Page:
Tension, pressure, anxiety, and strain, etc. are increasingly felt by many of us. While the precariat is always growing, many are discovering a new dimension of capitalist pressure that, for most, has hitherto been confined to a more private sphere.
In our current political economy, capitalist social relations have been gaining momentum at an accelerated rate, and since the COVID-19 crisis, a new reality has emerged; one in which time and space cease to exist.
As a result of the pandemic, face-to-face social interaction has largely been eradicated, which has exacerbated symptoms of already-increasing social disintegration.
In the name of cushioning the weight of loneliness due to de-socialisation and enforced self-isolation, and in the name of the preservation of the imperative of profit, the digital world has been promoted to an unprecedented degree. The accrual of capital is a restless movement that cannot be stopped or questioned, for fear of preventing its inexorable march forward. Pandemic or not, profit was paramount, and digital penetration was the way.
The digital sphere was the only escape in a world of mandatory self-isolation and house-arrest. However, continuous online engagement cannot replicate the experience of in-person interactions, nor facilitate the creation of enduring social bonds. Social media have indeed enabled people to keep in touch with one another during the restrictions imposed over the last year, however, the replacement of physical social interaction with a digital kind represents not an augmentation of the former, but an entirely new social existence.
Neoliberalism has destroyed the collective force of social relations that constitute our social lives. Social atomisation or, in other words, the reduction of individuals into consumers, has shattered social association. In its place, a purer, less complicated relationship between individuals and commodities has emerged. Products have ceased to be objects used by human beings, instead, human beings have become the product itself. Whereas once the product was the subject and the person the object, the roles have now been reversed.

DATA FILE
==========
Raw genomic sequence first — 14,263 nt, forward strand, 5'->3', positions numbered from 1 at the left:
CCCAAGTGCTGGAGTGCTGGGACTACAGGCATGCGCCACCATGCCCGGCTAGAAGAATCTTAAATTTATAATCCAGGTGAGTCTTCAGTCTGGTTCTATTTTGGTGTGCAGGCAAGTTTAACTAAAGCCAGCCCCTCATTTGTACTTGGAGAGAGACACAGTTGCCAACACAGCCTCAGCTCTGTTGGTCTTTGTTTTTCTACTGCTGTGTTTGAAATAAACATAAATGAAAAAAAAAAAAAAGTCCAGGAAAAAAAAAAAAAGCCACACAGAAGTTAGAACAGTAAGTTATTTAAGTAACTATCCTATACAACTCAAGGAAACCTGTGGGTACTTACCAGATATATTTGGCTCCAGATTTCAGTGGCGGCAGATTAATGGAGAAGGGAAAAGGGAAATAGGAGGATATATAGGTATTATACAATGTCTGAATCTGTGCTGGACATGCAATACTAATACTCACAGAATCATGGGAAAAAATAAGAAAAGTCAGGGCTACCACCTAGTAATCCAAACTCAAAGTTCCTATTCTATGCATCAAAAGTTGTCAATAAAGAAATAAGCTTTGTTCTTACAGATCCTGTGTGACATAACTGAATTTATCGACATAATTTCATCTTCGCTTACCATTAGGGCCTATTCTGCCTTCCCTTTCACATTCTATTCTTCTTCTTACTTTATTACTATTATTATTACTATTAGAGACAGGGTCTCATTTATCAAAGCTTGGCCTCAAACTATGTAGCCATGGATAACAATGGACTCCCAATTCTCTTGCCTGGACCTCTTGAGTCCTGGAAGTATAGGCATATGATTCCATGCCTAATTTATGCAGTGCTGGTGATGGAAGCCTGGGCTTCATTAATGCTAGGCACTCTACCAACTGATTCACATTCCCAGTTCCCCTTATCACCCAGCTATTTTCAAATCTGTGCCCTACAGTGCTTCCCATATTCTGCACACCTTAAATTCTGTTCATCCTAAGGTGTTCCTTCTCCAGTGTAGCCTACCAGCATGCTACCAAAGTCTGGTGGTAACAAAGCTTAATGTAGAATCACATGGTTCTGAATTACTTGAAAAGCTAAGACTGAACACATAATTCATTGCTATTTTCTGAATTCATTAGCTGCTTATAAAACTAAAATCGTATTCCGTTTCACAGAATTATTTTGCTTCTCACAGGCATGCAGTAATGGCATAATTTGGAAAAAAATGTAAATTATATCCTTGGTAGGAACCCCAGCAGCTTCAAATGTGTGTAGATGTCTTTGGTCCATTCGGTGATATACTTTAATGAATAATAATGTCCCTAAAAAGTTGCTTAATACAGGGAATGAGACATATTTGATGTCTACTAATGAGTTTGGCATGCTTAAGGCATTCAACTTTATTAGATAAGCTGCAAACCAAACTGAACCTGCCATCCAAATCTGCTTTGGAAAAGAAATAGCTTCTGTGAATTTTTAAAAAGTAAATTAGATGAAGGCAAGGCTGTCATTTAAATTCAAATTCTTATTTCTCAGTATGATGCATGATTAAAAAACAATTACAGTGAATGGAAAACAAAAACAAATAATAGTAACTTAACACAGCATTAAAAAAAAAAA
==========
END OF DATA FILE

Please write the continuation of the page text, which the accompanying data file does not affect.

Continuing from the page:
This consumer identity and culture of individualism is a self-reinforcing relationship, and when a group is fragmented into merely a collection of individuals as opposed to an interconnected and deeply bonded community, it becomes weak and easily dominated by the prevailing powers.
The capacity for empathy is inversely proportional to the deepening of de-socialisation. The more lonely and the more isolated one becomes, the more unable one is to feel another’s pain and perceive one’s self relative to that person. Empathy is not an unconditional human quality, but one that arises as a result of a particular kind of human relationship, one that requires physical socialisation and reciprocity. Digital relationships are effectively now merely relationships between autonomous, inorganic entities, with people their mere fuel.
The supposed remedy to capitalist relations through digitalisation as a result of a crisis that, as it was claimed, would bring the eternal movement of capital to a halt, now appears simply, and far more tragically, the greatest act of human alienation to date.
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